Microsoft installs cybersecurity quotas for top executives to help remedy its 'cascade of security failures'

Hacker deploying an attack
(Image credit: Bing Image Creator | Windows Central)

What you need to know

  • Microsoft has highlighted several measures it's taking to resolve its cybersecurity-related issues.
  • The Redmond giant will hold top executives accountable for cybersecurity, by tying a portion of their compensation packages to meeting security goals and metrics.
  • It also plans to accelerate its response time and remediation when handling security issues.

Over the past few months, Microsoft has been placed under fire for its "cascade of security failures" coupled with anti-competitive cloud business practices. Speculations looming in the air indicate government institutions and large organizations are overreliant on Microsoft's cloud services, forcing them to overlook the cybersecurity threats negatively impacting their services.

"Security underpins every layer of the tech stack, and it's our No. 1 priority," Microsoft CEO Satya Nadella indicated during the company's recent earnings call. "We are doubling down on this very important work, putting security above all else, before all other features and investments."

Satya Nadella's plans for its cybersecurity department are seemingly taking shape. In a new blog post, Microsoft highlighted the measures it is taking to bolster security across its services and products, including protecting identities and secrets, monitoring and detecting threats, and more. But perhaps more importantly, the company is working towards accelerating its response time when security issues are flagged and remediation.

Interestingly, Microsoft plans to hold top executives accountable for cybersecurity. Moving forward, a section of their compensation packages will be tied to achieving set security goals.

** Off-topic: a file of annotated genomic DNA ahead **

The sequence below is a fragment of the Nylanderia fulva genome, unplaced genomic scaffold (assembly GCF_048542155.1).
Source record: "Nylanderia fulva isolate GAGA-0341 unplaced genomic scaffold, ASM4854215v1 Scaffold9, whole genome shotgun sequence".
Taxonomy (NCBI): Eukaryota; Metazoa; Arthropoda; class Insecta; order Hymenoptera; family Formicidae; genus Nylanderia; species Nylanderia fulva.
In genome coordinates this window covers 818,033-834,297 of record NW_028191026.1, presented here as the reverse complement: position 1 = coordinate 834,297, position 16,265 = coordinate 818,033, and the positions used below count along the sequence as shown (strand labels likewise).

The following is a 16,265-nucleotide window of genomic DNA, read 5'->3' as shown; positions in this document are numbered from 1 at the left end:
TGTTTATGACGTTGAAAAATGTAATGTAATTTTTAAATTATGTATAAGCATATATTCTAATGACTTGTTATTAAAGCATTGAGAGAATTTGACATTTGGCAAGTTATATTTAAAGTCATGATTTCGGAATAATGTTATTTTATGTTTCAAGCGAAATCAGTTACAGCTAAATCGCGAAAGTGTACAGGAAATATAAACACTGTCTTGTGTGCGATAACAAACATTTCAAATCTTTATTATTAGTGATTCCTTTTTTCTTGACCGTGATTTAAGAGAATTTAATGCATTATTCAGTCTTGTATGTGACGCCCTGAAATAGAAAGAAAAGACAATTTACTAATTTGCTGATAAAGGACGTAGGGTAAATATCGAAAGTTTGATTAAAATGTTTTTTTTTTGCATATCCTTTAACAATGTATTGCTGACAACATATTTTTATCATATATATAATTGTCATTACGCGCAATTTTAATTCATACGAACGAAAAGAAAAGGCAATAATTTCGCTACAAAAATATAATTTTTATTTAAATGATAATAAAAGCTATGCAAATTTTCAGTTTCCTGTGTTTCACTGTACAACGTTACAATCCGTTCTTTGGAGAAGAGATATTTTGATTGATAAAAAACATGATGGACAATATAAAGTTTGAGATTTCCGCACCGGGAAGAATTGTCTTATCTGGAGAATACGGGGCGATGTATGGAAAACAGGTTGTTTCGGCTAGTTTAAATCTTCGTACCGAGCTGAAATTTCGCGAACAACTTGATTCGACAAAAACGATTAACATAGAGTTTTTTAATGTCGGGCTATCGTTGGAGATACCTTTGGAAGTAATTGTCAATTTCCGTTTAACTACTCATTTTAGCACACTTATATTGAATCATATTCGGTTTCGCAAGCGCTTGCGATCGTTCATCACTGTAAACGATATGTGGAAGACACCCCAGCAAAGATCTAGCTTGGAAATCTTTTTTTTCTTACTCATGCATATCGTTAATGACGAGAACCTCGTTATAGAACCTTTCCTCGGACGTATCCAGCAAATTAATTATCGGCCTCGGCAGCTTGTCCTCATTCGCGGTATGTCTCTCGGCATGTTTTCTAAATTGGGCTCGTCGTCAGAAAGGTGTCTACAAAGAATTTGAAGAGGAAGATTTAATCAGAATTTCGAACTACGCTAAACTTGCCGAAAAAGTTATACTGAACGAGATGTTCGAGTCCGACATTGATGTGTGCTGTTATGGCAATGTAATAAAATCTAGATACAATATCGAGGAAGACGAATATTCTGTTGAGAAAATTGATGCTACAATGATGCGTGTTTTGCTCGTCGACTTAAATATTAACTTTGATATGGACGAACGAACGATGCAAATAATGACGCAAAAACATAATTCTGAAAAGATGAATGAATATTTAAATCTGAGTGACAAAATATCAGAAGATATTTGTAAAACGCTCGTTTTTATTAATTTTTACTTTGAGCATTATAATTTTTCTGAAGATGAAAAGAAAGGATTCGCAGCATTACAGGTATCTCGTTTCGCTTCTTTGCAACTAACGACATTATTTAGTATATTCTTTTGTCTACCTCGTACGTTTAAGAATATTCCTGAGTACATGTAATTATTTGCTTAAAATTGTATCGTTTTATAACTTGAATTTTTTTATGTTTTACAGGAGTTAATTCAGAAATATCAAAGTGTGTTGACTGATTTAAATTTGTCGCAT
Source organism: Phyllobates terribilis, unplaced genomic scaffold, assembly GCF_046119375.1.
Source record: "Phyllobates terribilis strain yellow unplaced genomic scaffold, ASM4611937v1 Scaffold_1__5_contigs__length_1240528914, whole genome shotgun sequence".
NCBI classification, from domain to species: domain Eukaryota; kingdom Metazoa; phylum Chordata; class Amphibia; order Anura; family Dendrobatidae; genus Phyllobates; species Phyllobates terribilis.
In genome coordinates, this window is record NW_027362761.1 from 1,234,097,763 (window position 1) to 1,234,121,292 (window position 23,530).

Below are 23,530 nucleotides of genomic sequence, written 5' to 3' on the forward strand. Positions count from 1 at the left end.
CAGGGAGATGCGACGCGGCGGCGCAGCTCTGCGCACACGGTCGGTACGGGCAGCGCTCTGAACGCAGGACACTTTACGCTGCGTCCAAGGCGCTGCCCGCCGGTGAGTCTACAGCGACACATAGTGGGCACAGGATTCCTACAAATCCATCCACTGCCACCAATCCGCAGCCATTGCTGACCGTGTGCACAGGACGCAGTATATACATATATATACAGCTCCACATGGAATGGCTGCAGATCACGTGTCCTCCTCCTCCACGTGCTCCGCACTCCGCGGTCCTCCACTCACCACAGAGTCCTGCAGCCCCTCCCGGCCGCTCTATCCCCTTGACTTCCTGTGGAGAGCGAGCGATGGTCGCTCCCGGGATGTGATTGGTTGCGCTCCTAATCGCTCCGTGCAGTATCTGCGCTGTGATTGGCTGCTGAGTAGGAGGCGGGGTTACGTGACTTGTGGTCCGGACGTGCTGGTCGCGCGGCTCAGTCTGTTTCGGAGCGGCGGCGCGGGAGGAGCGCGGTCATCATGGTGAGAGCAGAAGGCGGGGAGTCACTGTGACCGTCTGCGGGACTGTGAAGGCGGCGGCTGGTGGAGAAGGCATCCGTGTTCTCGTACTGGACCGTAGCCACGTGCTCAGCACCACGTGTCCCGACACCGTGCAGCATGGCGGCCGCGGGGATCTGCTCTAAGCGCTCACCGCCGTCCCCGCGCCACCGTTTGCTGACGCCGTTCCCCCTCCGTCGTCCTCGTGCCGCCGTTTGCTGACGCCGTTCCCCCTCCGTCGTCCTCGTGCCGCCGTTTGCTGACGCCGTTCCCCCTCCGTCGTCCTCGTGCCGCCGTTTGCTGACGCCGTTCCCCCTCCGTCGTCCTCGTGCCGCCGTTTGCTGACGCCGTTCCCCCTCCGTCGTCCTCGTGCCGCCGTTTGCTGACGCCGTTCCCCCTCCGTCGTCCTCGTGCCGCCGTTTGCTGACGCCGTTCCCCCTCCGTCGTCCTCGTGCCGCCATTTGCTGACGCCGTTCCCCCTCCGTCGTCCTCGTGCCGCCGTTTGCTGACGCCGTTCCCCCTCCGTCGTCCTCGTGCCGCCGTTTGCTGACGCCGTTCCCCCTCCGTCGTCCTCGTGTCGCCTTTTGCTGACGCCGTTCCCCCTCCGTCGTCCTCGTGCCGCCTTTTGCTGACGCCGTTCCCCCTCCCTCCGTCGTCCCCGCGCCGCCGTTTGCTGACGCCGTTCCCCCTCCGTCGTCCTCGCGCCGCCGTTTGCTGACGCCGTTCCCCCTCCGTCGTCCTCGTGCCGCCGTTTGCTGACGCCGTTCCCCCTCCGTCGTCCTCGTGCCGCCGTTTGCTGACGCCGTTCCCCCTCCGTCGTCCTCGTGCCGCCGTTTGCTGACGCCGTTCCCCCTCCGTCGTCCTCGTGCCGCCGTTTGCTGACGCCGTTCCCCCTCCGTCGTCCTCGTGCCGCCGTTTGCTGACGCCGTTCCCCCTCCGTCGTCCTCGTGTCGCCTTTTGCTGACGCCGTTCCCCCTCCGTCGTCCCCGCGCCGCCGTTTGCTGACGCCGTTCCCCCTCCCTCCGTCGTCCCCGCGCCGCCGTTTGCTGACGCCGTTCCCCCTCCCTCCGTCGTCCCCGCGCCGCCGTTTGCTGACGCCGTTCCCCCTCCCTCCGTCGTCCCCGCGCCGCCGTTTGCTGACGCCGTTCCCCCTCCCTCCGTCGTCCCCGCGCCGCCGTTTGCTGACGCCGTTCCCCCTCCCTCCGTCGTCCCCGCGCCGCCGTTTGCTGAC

According to Microsoft's executive vice president of security, Charlie Bell:

"We will instill accountability by basing part of the compensation of the company's Senior Leadership Team on our progress in meeting our security plans and milestones. We are also taking major steps to elevate security governance, including several organizational changes and additional oversight, controls, and reporting."

Hackers are on Microsoft's case

(Image credit: Future)

"Leveraging its dominance in productivity software, Microsoft restricts choice and inflates costs as European customers look to move to the cloud, thus distorting Europe's digital economy," indicated trade group CISPE while lodging complaints about Microsoft's anti-competitive cloud business to the EU. 

In the past few months, Microsoft has faced two major cyberattacks. The first incident was instigated by a hacker group, Midnight Blizzard. Its deceitful ploy granted them access to confidential emails between Microsoft and its clients

The second encounter involved the Russian hacker group, Nobelium. Reports indicate the attack was designed to allow the hackers to access emails belonging to top Microsoft executives. It'll be interesting to see how Microsoft's newly imposed rules and regulations will impact its cybersecurity department and potentially resolve the security issues riddling the company. 

Kevin Okemwa

Kevin Okemwa is a seasoned tech journalist based in Nairobi, Kenya with lots of experience covering the latest trends and developments in the industry. With a passion for innovation and a keen eye for detail, he has written for leading publications such as OnMSFT, MakeUseOf, and Windows Report, providing insightful analysis and breaking news on everything revolving around the Microsoft ecosystem. While AFK and not busy following the ever-emerging trends in tech, you can find him exploring the world or listening to music.